Walk down the aisle of the supermarket and what do you see? Choices. More corn flakes, types of ice cream, and varieties of toilet paper than anyone needs. Yet it’s there…choices. The reasons (and this isn’t a marketing discussion) involve wanting to target and satisfy various preferences since not everyone eats whole wheat bread or wants shredded cheese. So why all the fighting about education?
Listened to another discussion on MSNBC yesterday about public education. Education Nation is one of their signature features and I applaud them (and everyone) who places education at the top of the list. Yet what I seem to keep hearing is that public education is *the* way – that it’s the only type of education that deserves our attention, funding, and resources. The hard work being done to turn the tide in our struggling public schools is no different than the work being done in charter or alternative schools. Each are working to meet the education needs of our children, albeit differently. So if “choice” defines our society, why is education any different? What makes public education better than any other education option and, as importantly, shouldn’t the choices parents exercise in this regard receive equal attention – and respect – for the work they, too, are doing to educate our children?
I understand the premise of public education and indeed there are many districts, schools, and teachers doing a terrific job of educating our children in these settings. But just like soy products and scented detergent aren’t right for everyone, the same applies to education. School isn’t a one-size-fits-all issue and this certainly applies when we talk about, for example, the types of instruction and environment within which education occurs. Children have different learning styles and function better in certain settings when their individual needs are met. And in order to meet them, there have to be choices. Otherwise, it’s the old “trying to fit a square peg in a round hole” adage still at work.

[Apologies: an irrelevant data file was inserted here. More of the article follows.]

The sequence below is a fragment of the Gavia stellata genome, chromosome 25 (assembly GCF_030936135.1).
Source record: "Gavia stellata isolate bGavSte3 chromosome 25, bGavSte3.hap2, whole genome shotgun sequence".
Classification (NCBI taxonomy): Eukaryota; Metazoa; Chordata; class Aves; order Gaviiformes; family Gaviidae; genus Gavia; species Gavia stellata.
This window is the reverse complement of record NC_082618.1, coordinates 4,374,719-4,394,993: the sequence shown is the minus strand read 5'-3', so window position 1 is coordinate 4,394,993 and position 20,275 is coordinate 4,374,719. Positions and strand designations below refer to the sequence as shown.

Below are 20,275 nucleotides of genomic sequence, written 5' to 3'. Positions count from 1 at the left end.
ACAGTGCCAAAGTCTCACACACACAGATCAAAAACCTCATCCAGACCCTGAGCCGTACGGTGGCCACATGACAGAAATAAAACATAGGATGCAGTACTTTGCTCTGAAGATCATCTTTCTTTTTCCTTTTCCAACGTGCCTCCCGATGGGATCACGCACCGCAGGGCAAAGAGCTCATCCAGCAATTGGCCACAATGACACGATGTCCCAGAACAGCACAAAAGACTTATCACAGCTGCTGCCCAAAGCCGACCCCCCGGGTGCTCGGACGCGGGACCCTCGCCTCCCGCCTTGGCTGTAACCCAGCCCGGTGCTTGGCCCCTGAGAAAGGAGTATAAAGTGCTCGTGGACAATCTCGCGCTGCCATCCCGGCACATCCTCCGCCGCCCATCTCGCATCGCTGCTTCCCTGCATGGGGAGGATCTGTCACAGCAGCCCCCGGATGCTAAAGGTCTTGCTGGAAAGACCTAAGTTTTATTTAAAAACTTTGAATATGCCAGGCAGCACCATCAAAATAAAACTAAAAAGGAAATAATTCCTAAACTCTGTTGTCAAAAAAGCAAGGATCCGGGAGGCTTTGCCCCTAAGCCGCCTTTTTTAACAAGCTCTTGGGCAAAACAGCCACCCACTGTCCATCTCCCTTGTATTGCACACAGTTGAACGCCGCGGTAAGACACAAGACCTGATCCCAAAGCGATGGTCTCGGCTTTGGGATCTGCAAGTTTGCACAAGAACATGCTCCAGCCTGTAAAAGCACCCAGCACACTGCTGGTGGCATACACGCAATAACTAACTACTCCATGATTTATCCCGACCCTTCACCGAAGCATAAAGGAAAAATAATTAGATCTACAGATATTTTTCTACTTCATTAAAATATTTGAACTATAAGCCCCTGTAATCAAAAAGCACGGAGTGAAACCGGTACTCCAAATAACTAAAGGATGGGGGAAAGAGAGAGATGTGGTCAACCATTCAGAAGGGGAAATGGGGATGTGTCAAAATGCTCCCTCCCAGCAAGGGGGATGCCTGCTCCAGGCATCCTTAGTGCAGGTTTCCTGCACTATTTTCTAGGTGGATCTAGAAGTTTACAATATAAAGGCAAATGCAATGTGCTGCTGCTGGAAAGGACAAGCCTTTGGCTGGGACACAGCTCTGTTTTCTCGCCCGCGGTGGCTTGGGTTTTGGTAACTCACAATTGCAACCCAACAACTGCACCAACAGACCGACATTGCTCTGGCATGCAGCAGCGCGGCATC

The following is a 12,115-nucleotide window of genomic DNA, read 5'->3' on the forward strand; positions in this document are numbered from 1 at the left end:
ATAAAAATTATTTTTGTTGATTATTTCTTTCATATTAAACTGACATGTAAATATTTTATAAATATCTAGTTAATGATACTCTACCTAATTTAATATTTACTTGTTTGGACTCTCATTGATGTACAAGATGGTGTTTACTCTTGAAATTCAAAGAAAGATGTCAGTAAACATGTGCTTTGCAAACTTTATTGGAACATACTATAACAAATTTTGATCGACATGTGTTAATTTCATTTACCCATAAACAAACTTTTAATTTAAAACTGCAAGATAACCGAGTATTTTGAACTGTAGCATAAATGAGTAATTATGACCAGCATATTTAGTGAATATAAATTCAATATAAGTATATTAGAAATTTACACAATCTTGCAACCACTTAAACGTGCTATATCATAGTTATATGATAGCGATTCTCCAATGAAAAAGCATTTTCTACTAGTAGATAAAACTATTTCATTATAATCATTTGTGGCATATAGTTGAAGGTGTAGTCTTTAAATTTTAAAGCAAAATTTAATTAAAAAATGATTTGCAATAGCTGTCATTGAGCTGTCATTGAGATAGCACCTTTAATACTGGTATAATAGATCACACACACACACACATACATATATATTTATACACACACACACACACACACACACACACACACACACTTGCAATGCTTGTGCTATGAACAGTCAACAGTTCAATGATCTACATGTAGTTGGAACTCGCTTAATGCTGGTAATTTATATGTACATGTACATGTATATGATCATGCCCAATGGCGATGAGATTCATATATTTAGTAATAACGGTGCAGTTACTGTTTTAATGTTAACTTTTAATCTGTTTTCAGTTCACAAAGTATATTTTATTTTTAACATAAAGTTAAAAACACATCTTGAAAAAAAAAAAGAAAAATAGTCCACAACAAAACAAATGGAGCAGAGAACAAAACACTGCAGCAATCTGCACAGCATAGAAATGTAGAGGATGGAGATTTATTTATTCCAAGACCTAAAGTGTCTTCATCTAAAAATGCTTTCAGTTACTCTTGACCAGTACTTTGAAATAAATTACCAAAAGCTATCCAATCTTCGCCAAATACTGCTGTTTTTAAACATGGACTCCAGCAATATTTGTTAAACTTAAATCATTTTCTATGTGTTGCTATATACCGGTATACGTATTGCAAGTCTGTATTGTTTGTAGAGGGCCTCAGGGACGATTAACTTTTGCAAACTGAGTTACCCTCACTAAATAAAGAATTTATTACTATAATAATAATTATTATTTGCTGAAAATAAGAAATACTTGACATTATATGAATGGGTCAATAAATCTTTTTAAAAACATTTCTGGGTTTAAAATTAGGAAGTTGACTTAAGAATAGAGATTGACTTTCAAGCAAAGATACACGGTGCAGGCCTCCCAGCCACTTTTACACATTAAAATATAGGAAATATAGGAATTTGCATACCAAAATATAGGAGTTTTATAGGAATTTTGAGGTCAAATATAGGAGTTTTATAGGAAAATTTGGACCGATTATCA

There are kids who thrive in large public schools yet there are others who find success in smaller charter schools. There are parents who choose religious education for their children and others who would opt for private school if provided with this option. Each option is worthy of our attention and support because if it was your child struggling in their current educational placement, wouldn’t you want viable choices to evaluate? I know I did. The point is that today, education is not one thing but rather a spectrum of options. The days of school equating to all children attending their local public school are over. And thankfully so.
If the goal is to satisfy the need for our children to learn and if the reality is that every child learns differently, choice must be part of the discussion. And if the reality is that environment is a key factor to a child’s ability to learn, then it follows that having choices vs. assuming that public school – or any option – is *the* answer is the only way. Thirty years ago, the choices available for parents in evaluating school options for their children were slim at best; today we have a range of options, making for a far richer “shopping” experience.
The bottom-line goal is to help ensure that every child has the opportunity to succeed in school. And because we define success differently for everyone, we must define education similarly as well. My support for education runs broad and deep in all its forms, yet I equally support the word that needs to follow it…choice.